RELATED: Failed cannabis applicants return to court in attempt to block successful license awards

The AMCC is proceeding with investigative hearings requested by failed applicants, a procedural requirement in the AMCC’s governing statute and accompanying regulations

Nevertheless, unsuccessful applicants have routinely filed lawsuits in Judge Anderson’s court, where a hearing is tentatively scheduled for January 24. The court will hear the plaintiffs’ motions for a “preliminary injunction,” which, if granted, would delay the implementation of Alabama’s medical cannabis program indefinitely. 

In addition to the dozens of actions pending before Judge Anderson, there are also actions pending before the Alabama Court of Civil Appeals and a lawsuit filed in federal court by a processor applicant in Jasper who was left out in the last round of awards.

36 business entities turned in applications for an integrated facility license. But the statute passed by the Alabama Legislature in 2021 setting up a legal medical cannabis industry in Alabama prohibits the AMCC from issuing more than five of the licenses statewide. Mathematically, each applicant had less than a 13.9 percent chance of winning a license.

That has not stopped them from suing when they don’t get an award.

Initially, the AMCC tasked the University of South Alabama with hiring independent evaluators to score the applications. In the original license awards in June, the licenses went to the five applicants that had the best scores in the University’s scoring.

RELATED: Medical cannabis coming soon? 21 businesses awarded licenses

However, many pointed out flaws in the University’s scoring, which the AMCC itself later acknowledged. Those original June 12 awards were blocked by the court. A second round of awards in August removed Verano from the group of award winners.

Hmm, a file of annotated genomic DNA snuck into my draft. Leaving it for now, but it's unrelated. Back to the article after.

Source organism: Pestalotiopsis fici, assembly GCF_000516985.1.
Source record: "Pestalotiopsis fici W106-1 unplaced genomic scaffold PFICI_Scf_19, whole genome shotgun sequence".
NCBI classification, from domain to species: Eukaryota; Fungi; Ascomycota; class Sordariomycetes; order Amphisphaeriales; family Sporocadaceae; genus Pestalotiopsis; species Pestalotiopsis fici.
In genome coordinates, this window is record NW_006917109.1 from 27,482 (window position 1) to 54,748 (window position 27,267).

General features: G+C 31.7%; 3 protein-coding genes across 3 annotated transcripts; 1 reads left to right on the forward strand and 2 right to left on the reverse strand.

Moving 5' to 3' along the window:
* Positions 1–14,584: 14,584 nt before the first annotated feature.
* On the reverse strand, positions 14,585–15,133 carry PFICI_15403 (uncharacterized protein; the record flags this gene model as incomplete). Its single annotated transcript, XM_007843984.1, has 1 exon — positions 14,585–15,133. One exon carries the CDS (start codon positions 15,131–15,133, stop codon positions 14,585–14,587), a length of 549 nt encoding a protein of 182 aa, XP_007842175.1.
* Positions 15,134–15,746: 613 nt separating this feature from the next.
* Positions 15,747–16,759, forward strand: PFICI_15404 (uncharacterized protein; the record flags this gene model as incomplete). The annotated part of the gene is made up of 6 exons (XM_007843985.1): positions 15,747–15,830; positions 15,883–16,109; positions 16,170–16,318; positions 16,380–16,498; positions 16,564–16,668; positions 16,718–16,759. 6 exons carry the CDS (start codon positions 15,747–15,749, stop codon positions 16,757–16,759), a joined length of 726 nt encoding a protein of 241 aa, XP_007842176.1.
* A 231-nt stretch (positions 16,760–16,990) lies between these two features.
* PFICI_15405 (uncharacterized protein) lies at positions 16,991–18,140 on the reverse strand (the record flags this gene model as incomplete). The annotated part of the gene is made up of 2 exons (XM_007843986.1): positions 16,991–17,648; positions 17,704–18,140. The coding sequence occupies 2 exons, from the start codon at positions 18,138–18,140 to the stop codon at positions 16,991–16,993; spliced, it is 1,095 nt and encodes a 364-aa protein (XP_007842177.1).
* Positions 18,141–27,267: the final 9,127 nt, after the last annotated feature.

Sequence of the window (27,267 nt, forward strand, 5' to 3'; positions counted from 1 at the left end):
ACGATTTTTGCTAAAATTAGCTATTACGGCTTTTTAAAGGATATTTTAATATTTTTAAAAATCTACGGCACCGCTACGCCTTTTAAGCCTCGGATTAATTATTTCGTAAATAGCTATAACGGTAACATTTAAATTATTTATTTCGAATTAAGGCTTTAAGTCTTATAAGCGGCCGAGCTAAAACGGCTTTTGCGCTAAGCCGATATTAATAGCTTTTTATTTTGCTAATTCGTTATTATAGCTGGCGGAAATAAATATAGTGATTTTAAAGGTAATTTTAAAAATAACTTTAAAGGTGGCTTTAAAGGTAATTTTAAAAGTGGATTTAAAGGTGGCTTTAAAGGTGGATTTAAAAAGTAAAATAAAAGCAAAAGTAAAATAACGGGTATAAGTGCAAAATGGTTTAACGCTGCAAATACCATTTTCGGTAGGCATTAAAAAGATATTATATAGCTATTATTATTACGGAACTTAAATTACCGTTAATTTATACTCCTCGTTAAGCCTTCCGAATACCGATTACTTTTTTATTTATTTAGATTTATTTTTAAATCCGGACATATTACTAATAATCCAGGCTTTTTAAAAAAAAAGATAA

Verano subsequently sued, and its appeal is now pending in the appellate courts. In a court-ordered mediation agreement, the AMCC agreed to rescind all those June and August awards and do the awards over again – giving every applicant an equal opportunity to present their case directly to the commission, and addressing almost every issue previously raised by the June and August unsuccessful applicants.

After lawsuits demanded that the University of South Alabama’s scores be thrown out, the AMCC voluntarily agreed not to consider them. The AMCC then made its final awards during a commission meeting on December 12.

The latest round of lawsuits now argues that the AMCC violated its own rules when it threw out the University of South Alabama scores and replaced them with a system wherein the Commissioners themselves  ranked the applicants. Plaintiffs, some of whom were previous award winners, claim that when the Commission jettisoned the University of South Alabama Scores, it should have replaced them  with a new third-party scoring system rather than with rankings from the commissioners.

The Alabama Legislature passed and Alabama Governor Kay Ivey signed legislation making medical marijuana legal in 2021. That legislation created the AMCC and tasked it with writing the rules of the new industry and regulating it – including awarding the licenses.